Julia is becoming a language of choice for many developers, especially in the field of data analysis, and it's not a surprise. Julia has grown immensely in only a few short years.
You may wonder why I would post an article about Julia on a Fortran site. The reason is simple: Julia can call Fortran and C directly, and use other language libraries. In other words, you may already have routines that can easily be used by Julia.
If this is your first time hearing about Julia, it is worth your while to learn more about it. If you considered using Julia in the past and decided it wasn't quite mature enough, its time to take another look.
Get to know Julia and become the local expert while the language is relatively young. The number of packages continues to grow and popularity continues to rise. There is a lot to learn, even in its current state, but it's still manageable.
Julia's execution times approach and, in some cases, even surpass the performance of C. To take advantage of Julia's strengths, you will need to become very familiar with the many packages that are available to you.
Julia makes it possible to harness and exploit the power of parallel programming.
Julia also provides the tooling you need to write code for parallel processing. Code can run in fractions of the time required for serial routines.
Learning the Julia language
The JuliaLang.org Website
At a minimum, you can visit the Julia Language webpage for more information, to download, and access documentation.
According to their website, JuliaAcademy is "The definitive source for learning all things Julia for free". Simply enroll or sign up to get started.
You will receive a "Certificate of Completion" following each course. You may have to brush up on your math skills, especially matrices, to better understand some of the materials presented.
A side benefit of following the courses on JuliaAcademy is learning the power of notebooks and more specifically, using nteract, an interactive notebook application that supports several languages including Julia.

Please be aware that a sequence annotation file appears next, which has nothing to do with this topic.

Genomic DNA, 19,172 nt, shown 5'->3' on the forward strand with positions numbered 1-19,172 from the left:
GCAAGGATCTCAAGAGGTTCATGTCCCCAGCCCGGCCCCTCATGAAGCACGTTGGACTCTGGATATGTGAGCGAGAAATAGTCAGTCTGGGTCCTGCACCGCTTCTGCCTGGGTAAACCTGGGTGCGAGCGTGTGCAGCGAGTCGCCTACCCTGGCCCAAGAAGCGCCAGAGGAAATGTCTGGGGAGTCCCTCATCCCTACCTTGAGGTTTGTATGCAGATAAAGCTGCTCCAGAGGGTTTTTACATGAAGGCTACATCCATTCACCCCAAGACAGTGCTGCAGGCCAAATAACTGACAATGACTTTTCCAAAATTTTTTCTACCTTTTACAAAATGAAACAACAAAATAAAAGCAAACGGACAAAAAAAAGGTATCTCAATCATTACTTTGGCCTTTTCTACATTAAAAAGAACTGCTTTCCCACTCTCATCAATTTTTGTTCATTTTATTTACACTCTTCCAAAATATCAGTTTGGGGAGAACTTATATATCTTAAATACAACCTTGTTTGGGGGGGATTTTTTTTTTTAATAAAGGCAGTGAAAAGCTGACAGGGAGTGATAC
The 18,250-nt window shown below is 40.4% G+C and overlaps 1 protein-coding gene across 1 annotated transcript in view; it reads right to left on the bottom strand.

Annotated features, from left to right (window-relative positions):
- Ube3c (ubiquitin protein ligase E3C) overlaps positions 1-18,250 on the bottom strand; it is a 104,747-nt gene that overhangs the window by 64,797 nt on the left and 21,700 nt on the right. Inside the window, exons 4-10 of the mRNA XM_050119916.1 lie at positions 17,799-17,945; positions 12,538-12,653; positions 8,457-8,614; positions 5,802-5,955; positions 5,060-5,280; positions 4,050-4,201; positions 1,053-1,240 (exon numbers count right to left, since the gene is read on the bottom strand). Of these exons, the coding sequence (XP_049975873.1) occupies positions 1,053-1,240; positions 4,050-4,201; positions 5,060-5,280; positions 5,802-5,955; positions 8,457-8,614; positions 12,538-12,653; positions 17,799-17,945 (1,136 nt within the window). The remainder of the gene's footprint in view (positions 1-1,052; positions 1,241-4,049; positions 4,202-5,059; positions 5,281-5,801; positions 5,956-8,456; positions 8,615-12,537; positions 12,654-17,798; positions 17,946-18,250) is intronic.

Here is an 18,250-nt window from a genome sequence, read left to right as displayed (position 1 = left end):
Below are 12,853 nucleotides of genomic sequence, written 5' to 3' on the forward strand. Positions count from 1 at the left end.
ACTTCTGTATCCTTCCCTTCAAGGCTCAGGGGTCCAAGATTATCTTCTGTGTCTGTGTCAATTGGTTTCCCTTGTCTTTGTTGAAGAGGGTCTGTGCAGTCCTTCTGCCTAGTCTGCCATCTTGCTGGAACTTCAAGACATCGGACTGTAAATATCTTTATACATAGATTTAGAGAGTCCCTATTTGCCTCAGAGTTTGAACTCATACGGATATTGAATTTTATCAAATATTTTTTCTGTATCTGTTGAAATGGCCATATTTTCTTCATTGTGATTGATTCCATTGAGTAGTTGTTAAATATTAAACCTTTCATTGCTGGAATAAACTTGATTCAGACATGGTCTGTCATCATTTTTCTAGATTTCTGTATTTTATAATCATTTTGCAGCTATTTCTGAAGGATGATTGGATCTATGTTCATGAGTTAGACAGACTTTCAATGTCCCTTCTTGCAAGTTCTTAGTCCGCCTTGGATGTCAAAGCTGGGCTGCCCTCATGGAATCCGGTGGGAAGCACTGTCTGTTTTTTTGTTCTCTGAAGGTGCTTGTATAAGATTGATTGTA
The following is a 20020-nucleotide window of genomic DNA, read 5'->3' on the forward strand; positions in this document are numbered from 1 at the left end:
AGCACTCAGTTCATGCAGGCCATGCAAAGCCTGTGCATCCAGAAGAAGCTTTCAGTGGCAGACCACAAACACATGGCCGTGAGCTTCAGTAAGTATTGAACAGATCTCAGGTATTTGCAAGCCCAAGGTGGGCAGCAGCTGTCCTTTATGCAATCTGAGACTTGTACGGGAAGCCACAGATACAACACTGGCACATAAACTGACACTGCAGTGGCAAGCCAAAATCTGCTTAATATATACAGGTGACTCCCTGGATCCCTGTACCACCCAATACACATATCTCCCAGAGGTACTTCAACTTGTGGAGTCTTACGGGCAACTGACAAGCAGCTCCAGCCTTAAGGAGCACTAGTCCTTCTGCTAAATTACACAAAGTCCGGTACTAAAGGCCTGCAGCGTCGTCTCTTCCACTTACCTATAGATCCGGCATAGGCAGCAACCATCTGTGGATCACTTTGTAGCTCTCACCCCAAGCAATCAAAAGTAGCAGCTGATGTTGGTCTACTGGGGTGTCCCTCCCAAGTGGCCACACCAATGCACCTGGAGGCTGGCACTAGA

Julia wants to be synonymous with the speed of execution and it's clear from the training that knowing your hardware and the right software can make a significant difference.
Julia Programming - Projects (Packt Publishing)
This book is an excellent resource that will help you get started with Julia from setup and a brief introduction to some of the key language features. Once you become familiar with Julia and the JuliaPro IDE, you will begin to appreciate what it can do for you.
As Julia continues to evolve, so does the syntax. The book, though rather recent, is already dated as some features or "functions" are deprecated, but of those most still work with a warning!
Julia Cookbook - (Packt Publishing)
This book is currently under review.
Learn Julia 1.0 by Gary Feierbach, Packt Publishing (April 2019)
Julia Frameworks and Web Applications
Frameworks are the mark of a language coming of age. Genie is one of several frameworks available. The Genie.jl webpage sums it up best:
Genie is a full-stack MVC web framework that provides a streamlined and efficient workflow for developing modern web applications. It builds on Julia’s strengths (high-level, high-performance, dynamic, JIT-compiled), exposing a rich API and a powerful toolset for productive web development.
If there is a downside to using Julia, it's having to download packages and wait for them to pre-compile before you can use them. While this may be a convenience on the execution side, you need to know which packages are available and when to use them on the development side.
Julia offers a robust IDE (JuliaPro), a host of packages, integrated version control, and it is very fast. While this is impressive, Julia has it's downsides too. Julia is NOT a compiled language where a "binary" executable can simply be distributed once the application is written.
Using nteract, or some other notebook application, to work with Julia, as awesome as it may be, limits the distribution of Julia applications to those who already have Julia installed on their system.
From a "developer to developer" standpoint, notebooks are great tools and make it easy to relive a well-documented development process.
As much as I enjoy the simplicity of Julia, I still prefer delivering a compiled solution to my clients. However, it is great to be able to test and prototype ideas using Julia as my testbed.
Related Articles and Resources
JuliaLang.org - The official Julia Language website.
nteract.io - Interactive notebook application